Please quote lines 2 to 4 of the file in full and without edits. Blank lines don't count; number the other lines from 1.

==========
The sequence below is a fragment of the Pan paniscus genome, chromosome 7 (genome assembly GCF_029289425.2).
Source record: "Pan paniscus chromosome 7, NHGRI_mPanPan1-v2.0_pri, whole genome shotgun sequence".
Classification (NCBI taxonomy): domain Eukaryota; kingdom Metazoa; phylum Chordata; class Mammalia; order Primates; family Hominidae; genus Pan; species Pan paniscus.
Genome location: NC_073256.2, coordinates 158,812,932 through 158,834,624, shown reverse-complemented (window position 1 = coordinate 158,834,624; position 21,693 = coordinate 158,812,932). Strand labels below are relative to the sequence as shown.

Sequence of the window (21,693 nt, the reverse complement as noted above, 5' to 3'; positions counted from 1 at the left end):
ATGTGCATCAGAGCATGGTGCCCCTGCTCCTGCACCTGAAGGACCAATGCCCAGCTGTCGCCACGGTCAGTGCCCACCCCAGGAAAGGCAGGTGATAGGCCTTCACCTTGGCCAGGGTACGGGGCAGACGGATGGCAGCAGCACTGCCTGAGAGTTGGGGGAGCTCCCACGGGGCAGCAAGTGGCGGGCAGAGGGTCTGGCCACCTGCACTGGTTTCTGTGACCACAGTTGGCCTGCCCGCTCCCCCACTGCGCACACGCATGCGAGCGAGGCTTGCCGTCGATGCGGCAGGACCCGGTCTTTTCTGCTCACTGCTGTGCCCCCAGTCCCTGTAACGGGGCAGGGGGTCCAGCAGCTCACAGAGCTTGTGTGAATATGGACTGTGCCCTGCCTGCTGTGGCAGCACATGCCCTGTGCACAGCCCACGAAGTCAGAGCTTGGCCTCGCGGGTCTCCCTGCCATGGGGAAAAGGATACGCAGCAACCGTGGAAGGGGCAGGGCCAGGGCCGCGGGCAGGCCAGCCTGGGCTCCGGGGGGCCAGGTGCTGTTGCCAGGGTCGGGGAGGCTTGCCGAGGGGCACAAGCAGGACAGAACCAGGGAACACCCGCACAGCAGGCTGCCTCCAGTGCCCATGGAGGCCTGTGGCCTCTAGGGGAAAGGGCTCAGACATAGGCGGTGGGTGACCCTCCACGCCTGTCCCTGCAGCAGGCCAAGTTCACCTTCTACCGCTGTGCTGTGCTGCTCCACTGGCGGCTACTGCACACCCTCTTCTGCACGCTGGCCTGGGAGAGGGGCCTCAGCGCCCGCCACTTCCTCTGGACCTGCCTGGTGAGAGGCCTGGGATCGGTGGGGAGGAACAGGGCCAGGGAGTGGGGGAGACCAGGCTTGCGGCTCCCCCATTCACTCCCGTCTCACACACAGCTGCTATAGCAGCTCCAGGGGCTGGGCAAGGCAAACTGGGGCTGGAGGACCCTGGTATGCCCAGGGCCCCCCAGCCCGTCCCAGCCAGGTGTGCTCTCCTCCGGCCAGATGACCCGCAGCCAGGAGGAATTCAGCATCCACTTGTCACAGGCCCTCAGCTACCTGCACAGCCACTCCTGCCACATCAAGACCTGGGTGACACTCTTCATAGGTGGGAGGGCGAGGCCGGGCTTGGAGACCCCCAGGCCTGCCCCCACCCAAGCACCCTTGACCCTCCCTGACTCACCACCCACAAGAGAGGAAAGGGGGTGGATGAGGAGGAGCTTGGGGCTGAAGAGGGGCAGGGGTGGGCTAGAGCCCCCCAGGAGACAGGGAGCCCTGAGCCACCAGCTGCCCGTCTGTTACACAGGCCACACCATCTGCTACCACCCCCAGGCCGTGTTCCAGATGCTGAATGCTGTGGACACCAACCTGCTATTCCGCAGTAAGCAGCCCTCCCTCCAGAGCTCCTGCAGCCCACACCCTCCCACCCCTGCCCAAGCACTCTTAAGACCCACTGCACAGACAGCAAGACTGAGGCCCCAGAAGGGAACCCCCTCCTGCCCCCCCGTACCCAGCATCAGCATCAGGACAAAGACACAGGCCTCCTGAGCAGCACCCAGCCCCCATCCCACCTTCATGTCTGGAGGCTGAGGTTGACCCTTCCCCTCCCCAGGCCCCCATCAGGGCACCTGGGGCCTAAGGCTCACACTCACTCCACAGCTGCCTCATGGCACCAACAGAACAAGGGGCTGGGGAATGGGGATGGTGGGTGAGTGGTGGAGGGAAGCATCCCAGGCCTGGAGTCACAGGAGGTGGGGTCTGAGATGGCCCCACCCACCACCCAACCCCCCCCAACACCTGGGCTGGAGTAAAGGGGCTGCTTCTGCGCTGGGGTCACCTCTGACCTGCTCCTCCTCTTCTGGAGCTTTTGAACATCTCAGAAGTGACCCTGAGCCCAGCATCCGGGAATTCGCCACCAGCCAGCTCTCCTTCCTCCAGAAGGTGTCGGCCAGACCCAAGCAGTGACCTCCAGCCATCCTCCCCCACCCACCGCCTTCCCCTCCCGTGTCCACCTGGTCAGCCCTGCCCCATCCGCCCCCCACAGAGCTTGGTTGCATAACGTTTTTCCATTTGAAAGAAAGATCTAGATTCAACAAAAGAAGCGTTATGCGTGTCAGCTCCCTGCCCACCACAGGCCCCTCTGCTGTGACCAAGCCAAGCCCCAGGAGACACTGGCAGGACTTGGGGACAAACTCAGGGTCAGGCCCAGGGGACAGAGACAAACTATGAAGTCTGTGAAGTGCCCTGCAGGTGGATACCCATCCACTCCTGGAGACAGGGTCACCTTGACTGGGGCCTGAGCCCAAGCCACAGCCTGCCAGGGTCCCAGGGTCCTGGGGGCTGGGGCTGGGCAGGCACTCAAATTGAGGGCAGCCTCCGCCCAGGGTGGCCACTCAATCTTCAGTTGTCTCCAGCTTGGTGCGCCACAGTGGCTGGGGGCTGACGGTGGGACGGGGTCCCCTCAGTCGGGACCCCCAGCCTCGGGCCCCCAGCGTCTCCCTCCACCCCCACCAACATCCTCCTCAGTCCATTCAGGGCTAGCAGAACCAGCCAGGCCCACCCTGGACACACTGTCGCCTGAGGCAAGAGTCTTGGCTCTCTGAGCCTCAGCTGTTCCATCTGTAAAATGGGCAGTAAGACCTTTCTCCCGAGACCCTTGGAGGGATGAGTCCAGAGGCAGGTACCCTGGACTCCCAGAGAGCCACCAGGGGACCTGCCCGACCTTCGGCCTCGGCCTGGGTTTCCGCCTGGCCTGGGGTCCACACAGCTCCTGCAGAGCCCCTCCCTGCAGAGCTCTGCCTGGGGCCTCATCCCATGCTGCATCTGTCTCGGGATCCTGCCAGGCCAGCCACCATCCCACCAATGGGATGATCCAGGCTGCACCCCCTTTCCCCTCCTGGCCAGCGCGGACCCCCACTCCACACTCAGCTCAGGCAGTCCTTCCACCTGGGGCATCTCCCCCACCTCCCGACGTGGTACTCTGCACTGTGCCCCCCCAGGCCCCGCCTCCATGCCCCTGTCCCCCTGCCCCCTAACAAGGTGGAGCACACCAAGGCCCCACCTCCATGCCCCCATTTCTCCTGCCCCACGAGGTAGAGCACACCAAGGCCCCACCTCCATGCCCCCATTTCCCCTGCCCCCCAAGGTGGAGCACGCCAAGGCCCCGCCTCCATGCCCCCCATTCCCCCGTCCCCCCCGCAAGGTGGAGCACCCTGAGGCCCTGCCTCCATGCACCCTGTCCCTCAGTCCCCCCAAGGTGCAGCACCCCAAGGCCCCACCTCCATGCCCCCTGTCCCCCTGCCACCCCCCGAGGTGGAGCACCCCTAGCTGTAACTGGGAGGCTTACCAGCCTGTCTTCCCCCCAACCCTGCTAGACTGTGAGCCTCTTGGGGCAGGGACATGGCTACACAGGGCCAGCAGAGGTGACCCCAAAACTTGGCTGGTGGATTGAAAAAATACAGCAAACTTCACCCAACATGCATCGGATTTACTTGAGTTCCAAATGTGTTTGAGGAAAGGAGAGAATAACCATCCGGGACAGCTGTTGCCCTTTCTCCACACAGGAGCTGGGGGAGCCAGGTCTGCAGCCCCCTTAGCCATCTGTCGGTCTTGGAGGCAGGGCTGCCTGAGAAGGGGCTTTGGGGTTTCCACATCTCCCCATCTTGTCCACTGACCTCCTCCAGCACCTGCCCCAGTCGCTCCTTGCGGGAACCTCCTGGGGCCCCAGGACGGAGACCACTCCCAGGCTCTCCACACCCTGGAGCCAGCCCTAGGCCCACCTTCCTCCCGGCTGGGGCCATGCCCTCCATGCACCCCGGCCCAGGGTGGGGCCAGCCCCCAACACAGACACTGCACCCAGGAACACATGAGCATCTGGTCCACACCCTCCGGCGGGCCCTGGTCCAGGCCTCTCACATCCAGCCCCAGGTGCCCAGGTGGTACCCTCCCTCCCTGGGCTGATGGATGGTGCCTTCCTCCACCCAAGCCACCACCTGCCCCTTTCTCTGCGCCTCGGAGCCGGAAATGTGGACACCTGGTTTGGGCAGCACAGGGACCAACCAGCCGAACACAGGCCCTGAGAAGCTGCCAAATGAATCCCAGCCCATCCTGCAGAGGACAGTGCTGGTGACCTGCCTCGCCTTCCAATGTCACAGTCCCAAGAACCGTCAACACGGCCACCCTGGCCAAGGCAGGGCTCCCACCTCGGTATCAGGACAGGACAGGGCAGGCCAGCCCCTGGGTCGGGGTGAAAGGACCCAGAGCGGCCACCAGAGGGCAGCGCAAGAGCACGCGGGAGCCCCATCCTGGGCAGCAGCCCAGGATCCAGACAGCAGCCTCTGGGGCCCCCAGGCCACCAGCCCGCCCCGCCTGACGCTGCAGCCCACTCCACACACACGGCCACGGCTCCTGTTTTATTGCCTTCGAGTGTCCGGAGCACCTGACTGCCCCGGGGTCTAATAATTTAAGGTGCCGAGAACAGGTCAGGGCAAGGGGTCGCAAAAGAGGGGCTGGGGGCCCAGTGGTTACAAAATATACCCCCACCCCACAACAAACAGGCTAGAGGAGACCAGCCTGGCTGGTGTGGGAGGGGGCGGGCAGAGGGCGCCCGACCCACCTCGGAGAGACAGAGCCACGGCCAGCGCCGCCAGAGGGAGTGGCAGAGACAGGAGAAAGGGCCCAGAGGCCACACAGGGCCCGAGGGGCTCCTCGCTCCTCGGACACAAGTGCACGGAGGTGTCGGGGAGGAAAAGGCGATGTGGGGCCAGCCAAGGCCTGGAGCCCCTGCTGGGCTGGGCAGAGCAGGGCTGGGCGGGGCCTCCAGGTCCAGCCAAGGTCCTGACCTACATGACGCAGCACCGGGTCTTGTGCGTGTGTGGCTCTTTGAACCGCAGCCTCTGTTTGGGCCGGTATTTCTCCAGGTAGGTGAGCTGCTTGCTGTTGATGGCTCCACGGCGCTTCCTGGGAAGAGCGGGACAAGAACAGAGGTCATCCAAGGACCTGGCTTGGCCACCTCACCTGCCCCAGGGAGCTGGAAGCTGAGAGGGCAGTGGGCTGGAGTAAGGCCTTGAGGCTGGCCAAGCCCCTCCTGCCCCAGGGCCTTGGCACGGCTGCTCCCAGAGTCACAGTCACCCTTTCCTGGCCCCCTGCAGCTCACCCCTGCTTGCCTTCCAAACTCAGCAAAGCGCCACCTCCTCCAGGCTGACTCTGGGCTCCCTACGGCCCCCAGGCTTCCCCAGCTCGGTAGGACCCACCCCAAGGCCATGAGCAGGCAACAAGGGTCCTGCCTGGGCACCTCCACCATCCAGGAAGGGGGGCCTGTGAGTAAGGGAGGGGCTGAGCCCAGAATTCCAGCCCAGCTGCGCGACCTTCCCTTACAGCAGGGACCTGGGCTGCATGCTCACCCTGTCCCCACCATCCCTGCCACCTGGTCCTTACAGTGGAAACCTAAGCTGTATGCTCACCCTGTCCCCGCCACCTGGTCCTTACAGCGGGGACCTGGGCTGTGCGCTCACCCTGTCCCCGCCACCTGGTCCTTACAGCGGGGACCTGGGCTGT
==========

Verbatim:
Source record: "Pan paniscus chromosome 7, NHGRI_mPanPan1-v2.0_pri, whole genome shotgun sequence".
Classification (NCBI taxonomy): domain Eukaryota; kingdom Metazoa; phylum Chordata; class Mammalia; order Primates; family Hominidae; genus Pan; species Pan paniscus.
Genome location: NC_073256.2, coordinates 158,812,932 through 158,834,624, shown reverse-complemented (window position 1 = coordinate 158,834,624; position 21,693 = coordinate 158,812,932). Strand labels below are relative to the sequence as shown.